Most people who ride motorcycles, from enthusiasts to occasional riders, have at one time or another thought about getting away for a long road trip. For such a trip, planning is a very important part of the preparation. In this article we’ll talk about what to pack on your bike.
Make a list First, after the initial rush of energy and excitement when you finally are able to arrange your dream trip, the first thing you need to do is relax and start making a list of all the things you might need. Some suggestions:
Road map. You can buy fold up maps, or if your cell phone has internet access, you can use one of the many free map services (Yahoo, Google, Mapquest). If you really want to get fancy, you can purchase a navigation system for your motorcycle.
Tool bag/kit. Don’t forget to bring along some simple tools in case the need for minor repairs arises. Cable ties, screwdrivers (Phillips and standard), pliers, a couple of standard size wrenches, and a repair manual may save the day in case of a problem. You certainly don’t want to be out in the middle of nowhere and be stuck because of a minor problem that could have been easily fixed with a simple tool.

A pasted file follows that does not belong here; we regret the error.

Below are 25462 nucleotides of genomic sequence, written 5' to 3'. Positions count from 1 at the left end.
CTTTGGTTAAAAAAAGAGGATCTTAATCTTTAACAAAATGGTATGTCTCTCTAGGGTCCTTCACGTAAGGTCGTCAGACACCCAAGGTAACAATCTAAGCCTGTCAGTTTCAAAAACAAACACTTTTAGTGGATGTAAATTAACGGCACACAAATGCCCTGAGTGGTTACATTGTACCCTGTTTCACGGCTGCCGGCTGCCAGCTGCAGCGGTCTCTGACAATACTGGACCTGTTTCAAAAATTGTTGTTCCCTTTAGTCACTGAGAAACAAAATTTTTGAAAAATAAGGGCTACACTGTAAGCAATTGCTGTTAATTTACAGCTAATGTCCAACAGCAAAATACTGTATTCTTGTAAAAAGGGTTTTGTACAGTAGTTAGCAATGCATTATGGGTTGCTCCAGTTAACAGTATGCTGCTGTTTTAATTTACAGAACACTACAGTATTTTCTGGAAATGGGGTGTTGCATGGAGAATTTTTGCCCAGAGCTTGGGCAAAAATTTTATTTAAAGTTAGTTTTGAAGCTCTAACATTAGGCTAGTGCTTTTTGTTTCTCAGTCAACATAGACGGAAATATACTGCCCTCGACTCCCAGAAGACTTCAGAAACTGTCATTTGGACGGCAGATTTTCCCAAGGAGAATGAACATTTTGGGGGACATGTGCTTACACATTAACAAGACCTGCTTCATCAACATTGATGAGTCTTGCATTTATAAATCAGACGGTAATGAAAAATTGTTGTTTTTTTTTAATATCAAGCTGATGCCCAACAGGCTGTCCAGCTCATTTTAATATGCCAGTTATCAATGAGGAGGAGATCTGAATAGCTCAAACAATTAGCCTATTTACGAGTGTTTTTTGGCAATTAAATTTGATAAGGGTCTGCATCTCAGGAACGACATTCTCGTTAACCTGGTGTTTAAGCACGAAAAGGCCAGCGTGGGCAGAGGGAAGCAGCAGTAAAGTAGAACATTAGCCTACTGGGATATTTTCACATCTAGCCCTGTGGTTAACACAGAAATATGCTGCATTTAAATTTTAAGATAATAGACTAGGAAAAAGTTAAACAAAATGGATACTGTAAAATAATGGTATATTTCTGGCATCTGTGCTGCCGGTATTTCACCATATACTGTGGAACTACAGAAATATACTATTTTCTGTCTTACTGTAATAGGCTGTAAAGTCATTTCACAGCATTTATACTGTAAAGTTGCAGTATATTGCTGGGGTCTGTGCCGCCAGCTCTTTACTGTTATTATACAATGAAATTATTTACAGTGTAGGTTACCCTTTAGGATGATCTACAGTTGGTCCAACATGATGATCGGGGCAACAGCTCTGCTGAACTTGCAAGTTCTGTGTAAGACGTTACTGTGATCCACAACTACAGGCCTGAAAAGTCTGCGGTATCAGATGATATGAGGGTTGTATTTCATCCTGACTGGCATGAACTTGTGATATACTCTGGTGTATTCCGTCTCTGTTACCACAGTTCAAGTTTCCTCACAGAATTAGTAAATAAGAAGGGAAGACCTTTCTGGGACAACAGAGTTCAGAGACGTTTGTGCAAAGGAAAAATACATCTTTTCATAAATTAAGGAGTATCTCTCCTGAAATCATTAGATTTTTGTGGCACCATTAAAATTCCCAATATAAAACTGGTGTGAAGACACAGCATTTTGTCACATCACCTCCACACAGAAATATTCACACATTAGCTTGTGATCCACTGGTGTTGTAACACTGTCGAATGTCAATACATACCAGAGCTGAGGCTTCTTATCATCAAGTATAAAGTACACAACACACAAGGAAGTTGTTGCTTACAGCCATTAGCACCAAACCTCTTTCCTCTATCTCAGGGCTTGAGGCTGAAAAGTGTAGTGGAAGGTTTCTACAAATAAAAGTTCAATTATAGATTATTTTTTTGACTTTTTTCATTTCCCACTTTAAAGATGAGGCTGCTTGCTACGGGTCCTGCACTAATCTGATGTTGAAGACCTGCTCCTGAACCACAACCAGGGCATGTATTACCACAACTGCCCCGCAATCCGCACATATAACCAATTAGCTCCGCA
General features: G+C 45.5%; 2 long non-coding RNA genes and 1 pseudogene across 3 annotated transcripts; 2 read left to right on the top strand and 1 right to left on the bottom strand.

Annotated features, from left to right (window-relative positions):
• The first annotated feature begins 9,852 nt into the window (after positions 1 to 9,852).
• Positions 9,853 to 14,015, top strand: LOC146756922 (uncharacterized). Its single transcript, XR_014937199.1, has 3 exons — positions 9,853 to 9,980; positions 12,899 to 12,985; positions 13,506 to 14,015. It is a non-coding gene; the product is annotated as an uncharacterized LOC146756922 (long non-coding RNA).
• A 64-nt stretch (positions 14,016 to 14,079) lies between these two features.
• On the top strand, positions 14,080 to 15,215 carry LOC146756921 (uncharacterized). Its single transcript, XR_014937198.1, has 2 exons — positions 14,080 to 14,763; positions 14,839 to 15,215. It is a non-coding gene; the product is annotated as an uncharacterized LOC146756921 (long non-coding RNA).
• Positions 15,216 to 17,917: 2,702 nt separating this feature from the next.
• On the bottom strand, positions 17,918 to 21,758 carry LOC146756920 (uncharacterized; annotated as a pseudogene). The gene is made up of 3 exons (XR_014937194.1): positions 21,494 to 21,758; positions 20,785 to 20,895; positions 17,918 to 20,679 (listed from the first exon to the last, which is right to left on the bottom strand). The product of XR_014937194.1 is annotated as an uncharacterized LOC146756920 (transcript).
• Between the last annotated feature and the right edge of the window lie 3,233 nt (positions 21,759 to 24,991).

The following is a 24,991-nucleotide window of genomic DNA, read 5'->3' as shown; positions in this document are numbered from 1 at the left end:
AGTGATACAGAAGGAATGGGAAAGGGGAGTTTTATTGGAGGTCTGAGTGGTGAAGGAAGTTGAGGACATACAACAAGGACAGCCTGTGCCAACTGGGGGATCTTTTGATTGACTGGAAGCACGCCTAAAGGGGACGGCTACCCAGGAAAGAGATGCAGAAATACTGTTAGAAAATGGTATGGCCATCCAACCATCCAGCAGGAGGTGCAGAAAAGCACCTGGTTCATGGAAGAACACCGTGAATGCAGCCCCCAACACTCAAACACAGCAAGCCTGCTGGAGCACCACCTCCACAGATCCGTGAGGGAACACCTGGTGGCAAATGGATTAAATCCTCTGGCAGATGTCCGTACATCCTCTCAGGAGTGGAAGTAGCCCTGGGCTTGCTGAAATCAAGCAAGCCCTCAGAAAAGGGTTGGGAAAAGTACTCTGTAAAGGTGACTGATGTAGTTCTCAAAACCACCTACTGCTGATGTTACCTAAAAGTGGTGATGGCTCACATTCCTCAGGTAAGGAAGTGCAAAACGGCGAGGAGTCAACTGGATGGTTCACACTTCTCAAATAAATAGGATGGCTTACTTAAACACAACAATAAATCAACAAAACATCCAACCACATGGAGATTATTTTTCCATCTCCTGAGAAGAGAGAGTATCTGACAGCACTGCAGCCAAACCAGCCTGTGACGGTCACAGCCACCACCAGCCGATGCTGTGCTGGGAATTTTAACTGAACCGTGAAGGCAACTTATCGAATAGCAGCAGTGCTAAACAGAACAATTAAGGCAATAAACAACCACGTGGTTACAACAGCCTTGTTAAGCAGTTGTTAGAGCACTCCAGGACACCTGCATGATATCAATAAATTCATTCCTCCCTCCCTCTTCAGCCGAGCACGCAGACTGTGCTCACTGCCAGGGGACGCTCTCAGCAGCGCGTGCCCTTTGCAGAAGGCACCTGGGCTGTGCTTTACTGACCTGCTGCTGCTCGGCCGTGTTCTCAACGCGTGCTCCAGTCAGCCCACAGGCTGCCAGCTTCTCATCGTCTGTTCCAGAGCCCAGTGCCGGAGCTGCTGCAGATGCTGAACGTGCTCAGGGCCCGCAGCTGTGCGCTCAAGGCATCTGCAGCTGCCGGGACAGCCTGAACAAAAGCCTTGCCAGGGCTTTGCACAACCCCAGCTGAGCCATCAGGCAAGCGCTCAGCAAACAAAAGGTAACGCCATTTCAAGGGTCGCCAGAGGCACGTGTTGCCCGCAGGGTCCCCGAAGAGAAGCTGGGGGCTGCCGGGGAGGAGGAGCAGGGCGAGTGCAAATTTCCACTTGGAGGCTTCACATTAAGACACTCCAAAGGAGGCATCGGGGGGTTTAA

Clothes. Keep an extra set of clothes handy, and don’t forget your rain gear. It’s best to pack the rain gear last, so you can get to it in a hurry if a sudden rainstorm kicks in.
Snacks. You should pack some light snacks for the road-nuts, dried fruit, power bars, granola bars, water, and a couple candy bars are OK if you have a sweet tooth. Don’t forget to take care of your trash.
Think of anything else you might want or need on your ride, and include that on your list. You can always remove non-essential items if you are getting too loaded down.
After you make your list, gather everything together, and go through each item, checking it off. It may seem like overkill, but sometimes this is the stage where you remember a critical item that you forgot when making your initial list.
Packing Make sure that as you pack your luggage, the weight is balanced on both sides of your bike. An off balance bike is harder to handle, takes much more energy, and safety is always a major issue for riders. When your bike is fully packed, take it on a short test drive to ensure that everything is packed tightly and well-balanced.